The Ramblas, on the southern end of the Passeig beyond El Corte Inglés - that magical department store that didn’t need translation - a meandering street leading from the heart of the town to the sea, the path of a once river, pausing at Liceu, the opera house set where the Ramblas begins to flatten out, the Joan Miró artwork set in the pavement. The bank that had once been an umbrella shop, the decorative umbrellas still delightfully in place, the dragon of Catalunya still adorning the wall.

I trekked up Montjuïc, from the Placa D’Espanya and the Palau Nacional and its automatic escalators that were only in motion if someone was on them, stopping as one must to examine the view from the diving pool.
From there the city was laid out, bathed in the sun. Flat-roofed tower blocks rose at a thousand different heights, the square buildings, cream and white and yellow faded by the unrelenting sun to beige, square black windows, a child’s Lego city, the cactus spikes of the old cathedral tower in the foreground, and reaching into the sky the elongated pine cones of the four towers of the Sagrada Familia further away; and beyond that, mountains, misted and hazy. It was familiar, a view I recognised, and the force of being here hit me.
Before I came here the city was a name, a joke from a 1970s sitcom. Now it was this, this vista, this panorama, this iconic cityscape. And there, down there, a few steps from that long straight road, the Paral.lel, that is where I now lived. That was my address. Carrer Parlament. I lived there now. This was my home, this city. And for the first time since I boarded my plane at Heathrow I smiled.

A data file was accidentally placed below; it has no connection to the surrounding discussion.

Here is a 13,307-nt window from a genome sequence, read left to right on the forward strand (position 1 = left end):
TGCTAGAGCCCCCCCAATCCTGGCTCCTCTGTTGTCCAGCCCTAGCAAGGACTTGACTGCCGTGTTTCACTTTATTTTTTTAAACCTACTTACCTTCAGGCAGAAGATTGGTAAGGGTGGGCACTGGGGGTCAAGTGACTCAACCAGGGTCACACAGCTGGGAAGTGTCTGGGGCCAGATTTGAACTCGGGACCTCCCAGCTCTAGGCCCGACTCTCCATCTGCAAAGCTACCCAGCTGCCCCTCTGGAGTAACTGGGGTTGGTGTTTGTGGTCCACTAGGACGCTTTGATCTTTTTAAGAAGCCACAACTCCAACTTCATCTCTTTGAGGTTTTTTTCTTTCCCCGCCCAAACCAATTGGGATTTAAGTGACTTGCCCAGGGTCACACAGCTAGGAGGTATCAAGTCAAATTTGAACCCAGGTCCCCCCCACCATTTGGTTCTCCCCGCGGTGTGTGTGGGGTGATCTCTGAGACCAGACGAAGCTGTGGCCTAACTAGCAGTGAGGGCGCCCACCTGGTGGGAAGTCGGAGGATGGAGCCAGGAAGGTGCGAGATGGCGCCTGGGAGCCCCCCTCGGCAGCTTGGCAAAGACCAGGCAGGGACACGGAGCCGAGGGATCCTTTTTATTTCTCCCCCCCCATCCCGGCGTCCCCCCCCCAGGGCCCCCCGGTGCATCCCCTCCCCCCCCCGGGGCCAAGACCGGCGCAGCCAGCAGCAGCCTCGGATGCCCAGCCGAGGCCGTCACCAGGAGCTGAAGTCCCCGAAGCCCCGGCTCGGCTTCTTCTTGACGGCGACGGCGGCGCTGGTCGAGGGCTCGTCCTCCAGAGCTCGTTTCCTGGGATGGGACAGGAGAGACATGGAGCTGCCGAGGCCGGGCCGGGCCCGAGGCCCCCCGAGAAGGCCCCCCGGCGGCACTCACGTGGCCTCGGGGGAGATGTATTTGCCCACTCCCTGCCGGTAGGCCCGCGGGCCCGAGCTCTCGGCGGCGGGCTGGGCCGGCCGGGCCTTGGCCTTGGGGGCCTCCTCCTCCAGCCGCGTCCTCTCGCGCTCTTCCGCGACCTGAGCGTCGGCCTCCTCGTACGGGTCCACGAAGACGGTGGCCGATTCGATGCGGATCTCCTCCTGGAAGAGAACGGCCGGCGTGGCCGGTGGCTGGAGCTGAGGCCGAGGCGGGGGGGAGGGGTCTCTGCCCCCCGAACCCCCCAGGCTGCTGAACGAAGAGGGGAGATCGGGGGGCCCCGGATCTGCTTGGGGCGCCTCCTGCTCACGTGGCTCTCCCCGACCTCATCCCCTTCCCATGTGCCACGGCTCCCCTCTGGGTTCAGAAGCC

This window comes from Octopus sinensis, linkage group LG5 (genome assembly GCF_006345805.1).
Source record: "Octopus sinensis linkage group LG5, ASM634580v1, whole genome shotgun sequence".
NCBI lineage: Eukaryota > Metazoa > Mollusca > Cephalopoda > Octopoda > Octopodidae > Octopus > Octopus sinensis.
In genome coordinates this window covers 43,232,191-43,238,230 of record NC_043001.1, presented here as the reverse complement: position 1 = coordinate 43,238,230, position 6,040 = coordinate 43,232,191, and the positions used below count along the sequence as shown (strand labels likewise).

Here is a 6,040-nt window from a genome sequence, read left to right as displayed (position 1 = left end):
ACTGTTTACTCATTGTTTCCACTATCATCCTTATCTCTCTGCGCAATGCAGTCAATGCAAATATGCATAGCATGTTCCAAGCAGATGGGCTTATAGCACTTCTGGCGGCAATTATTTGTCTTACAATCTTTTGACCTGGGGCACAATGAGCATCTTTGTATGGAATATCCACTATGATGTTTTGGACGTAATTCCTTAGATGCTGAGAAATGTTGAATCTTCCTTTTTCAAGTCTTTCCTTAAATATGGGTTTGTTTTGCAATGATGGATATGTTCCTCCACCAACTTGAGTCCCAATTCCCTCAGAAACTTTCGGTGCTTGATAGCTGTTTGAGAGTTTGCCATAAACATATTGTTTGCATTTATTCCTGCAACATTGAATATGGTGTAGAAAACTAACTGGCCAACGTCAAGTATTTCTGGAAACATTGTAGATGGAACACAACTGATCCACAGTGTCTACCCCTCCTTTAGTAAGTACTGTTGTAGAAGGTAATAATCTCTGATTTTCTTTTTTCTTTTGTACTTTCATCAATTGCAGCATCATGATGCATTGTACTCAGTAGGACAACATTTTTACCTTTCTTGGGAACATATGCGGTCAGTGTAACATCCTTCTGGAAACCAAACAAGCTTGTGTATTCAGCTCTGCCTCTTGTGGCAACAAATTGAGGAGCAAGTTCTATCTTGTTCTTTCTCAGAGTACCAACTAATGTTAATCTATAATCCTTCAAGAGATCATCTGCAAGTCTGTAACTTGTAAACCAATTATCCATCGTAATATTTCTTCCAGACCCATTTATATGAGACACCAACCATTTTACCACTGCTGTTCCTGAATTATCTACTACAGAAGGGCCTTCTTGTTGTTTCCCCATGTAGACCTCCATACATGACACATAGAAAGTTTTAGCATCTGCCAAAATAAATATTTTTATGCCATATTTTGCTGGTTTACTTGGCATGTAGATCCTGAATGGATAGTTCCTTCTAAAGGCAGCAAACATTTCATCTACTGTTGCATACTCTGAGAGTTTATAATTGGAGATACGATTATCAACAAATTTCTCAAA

I followed the winding road up to the top of Montjuïc, all the way to the fortress that was carved atop, a crown set on a dark green hill. I could have waited for a bus, or hailed a cab, but I paid my pesetas and climbed aboard the cable car, drinking in the view, revelling in being suspended above such a marvellous city, watching for my apartment, my road, the market of Sant Antoni, clambering out at the end of the trip in the port district.
I walked back to my flat with a new purpose, a spring in my step, eschewing the bus or the Metro, not because of fear, but because this place was mine and I was going to enjoy it. Half an hour later, much further than I had estimated, really not caring, I came to my front door. My front door. I checked my mailbox and then got into my lift to the fourth floor. My apartment, my balcony overlooking the street below, the sirens, so different from those in London, now my sirens, part of my life. The lottery ticket vendor on the corner, the bakery that opened so early, the little souvenir shop with its sombreros and flamenco dresses for five-year-olds hanging forlornly either side of the door. The grubby supermarket down the road, the oddly flat vowels of the language shouted across the street. Poble Sec, the Metro station at the end of the road. Each formed a part of the patchwork quilt that wrapped itself around me as I watched life go on below me. Each tiny scene a splash of colour on the canvas that was the city. Each one was now a part of me, and me on my balcony, I was a part of it, in my corner of Barcelona.
My Barcelona.

© Nicky Galliers

song: Barcelona by Freddie Mercury and Montserrat Caballe (who sadly passed away in October 2018 - I hope they are both singing their hearts out together with great joy on the other side!)

When not writing her own brand of fiction, for publication when she overcomes her shyness, Nicky loves to work with other authors to beta read, proof and offer a helping hand with research. 

Follow Nicky on Twitter @sicestverum.

Note: There is copyright legislation for song lyrics but no copyright in names, titles or ideas
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  1. I remember this - Nicky tells a simple tale so well ... apart from the descriptions, you can feel the narrator, on her balcony, breathing out a huge sigh of delight and contentment ...

    1. The nearest we'll get to travelling abroad at the moment!

  2. Thank you, Nicky, for a wonderful tour of a sunny city I visited much too long ago. Just what we all need these days. Loved the song by my favorite opera singers.